Q: What are your current research interests?
My research group and I work to understand how the microstructure of a material dictates how the material deforms and breaks, with an emphasis on additively manufactured metallic materials.
Q: What do you want the public to know about your research?
Why is your topic important? Additive manufacturing (AM) or 3D Printing of a wide range of materials, including metals, polymers, and ceramics, is constantly evolving and advancing, and is a strongly multi-disciplinary field. Processing materials with AM, in a layer-by-layer fashion, allows for complex geometries to be created that cannot be manufactured with conventional methods, having application in lightweighting, custom biomedical implants, addressing supply chain issues, repair of legacy components, and numerous other applications.
Q: What do you hope students take with them from your classes?
My undergraduate class is on mechanical behavior of materials, and from this, I hope students understand the key mechanical properties of materials, how they are measured, and how the structure over a range of length scales dictates those properties. This will help them select materials for engineering applications or design new materials with improved functionality.
Q: What types of research or hands-on learning are available within your department?
A lot of groups in our department have positions for undergraduate students to perform research in their lab. This is a great opportunity to see how research works, learn from graduate students, and get a chance to see the applications of fundamentals taught in class.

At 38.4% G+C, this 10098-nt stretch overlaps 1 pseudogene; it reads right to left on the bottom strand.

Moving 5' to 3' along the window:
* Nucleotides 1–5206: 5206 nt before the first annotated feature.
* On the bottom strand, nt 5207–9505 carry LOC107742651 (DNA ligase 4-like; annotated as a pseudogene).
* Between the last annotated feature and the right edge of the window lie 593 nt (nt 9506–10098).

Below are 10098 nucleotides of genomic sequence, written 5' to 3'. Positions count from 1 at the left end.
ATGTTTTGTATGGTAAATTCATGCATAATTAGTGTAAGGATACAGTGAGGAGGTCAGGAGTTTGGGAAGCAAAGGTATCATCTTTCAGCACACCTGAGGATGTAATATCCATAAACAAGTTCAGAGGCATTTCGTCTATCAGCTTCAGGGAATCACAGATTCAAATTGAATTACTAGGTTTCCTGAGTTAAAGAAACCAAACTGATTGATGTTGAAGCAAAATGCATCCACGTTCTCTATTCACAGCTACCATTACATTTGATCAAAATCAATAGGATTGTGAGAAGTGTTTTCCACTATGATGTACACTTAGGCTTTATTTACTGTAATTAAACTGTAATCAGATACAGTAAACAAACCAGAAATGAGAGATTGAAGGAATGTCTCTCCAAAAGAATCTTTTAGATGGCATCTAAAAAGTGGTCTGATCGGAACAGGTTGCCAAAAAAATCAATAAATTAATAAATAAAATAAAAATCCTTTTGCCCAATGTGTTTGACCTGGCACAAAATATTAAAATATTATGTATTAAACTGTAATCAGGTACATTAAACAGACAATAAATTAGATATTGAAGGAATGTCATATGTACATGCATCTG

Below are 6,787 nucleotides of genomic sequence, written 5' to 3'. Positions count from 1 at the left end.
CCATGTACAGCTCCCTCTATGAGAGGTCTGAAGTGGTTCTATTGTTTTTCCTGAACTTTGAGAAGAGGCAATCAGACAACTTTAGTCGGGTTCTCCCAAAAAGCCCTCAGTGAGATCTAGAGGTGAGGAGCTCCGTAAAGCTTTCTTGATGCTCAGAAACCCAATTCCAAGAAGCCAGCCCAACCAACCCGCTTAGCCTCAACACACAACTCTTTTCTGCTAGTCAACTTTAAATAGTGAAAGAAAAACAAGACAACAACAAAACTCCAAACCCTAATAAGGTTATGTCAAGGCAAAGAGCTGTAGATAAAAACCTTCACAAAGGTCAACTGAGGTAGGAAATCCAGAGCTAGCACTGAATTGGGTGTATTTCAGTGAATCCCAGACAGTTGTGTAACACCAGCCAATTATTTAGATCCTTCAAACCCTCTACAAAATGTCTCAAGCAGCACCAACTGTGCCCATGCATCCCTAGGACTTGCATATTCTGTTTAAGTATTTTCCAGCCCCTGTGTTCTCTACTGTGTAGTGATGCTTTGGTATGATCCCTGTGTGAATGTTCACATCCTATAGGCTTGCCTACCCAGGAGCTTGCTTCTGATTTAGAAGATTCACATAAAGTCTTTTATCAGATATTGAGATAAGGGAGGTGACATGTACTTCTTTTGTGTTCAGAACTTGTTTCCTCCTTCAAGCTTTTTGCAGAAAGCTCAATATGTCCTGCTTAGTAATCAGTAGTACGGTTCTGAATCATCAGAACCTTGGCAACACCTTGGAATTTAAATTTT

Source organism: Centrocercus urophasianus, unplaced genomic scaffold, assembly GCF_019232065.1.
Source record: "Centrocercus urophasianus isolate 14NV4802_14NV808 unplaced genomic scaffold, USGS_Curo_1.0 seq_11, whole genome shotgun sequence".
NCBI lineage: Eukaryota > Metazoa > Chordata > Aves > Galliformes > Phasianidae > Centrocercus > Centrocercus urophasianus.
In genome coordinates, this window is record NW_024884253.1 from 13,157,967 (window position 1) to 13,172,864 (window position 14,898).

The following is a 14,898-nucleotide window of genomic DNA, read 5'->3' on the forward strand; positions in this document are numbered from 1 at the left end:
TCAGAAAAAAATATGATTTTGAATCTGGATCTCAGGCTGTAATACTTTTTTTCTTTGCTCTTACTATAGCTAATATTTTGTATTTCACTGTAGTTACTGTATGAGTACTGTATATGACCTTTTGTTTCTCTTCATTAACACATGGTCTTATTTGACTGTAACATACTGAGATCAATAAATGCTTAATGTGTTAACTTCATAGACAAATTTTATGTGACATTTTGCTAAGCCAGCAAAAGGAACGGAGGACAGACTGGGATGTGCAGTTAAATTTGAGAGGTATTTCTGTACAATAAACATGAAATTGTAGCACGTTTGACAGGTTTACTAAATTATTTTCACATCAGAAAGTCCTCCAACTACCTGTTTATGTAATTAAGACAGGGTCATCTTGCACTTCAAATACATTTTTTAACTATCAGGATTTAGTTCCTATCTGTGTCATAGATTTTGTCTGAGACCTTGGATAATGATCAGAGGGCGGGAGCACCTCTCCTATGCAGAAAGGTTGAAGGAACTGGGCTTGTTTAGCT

Q: Do you offer opportunities for undergraduate students to participate in research?
If yes, please describe briefly. Yes, I always have several undergraduate students performing research in my group during the school year and the summer. The undergraduates get trained on a number of hands-on techniques to investigate microstructure and mechanical properties of materials, then get linked up with a graduate student mentor to plan and evaluate research steps.
Q: What do you like most about mentoring students?
I enjoy mentoring and collaborating with students. I enjoy hearing their ideas, working with them for fruitful research paths, and watching them grow in understanding and confidence. I stay in touch with the group alumni, both undergraduates and grad students, and I very much enjoy learning about where they have gone, with many reaching back out for advice as they consider career path changes.
Q: Can you tell us a fun fact about yourself?
I have an identical twin sister.
Q: Did you go to college with the intention of getting the job you have now? If not, briefly explain how you came to the position you're in now at the University.
No, in undergrad, I was not fully aware of graduate school as an option. I worked at Knolls Atomic Power Laboratory after graduating the from Mechanical Engineering Department at Penn State, then decided to go to graduate school. After graduating with my Ph.D. in Mechanical Engineering at MIT, I performed a postdoc at Northwestern University, which solidified my desire to pursue a career in academia where I could merge research and teaching.
Q: How do you like to spend your free time?
My favorite thing to do is to spend time with my two children – aged 2 and 4.
Q: Growing up, what did you want to be?
I wanted to be an engineer because I loved math and science as long as I can remember. In college, I really enjoyed physics and mechanics classes, so I continued the path of studying solid mechanics in graduate school.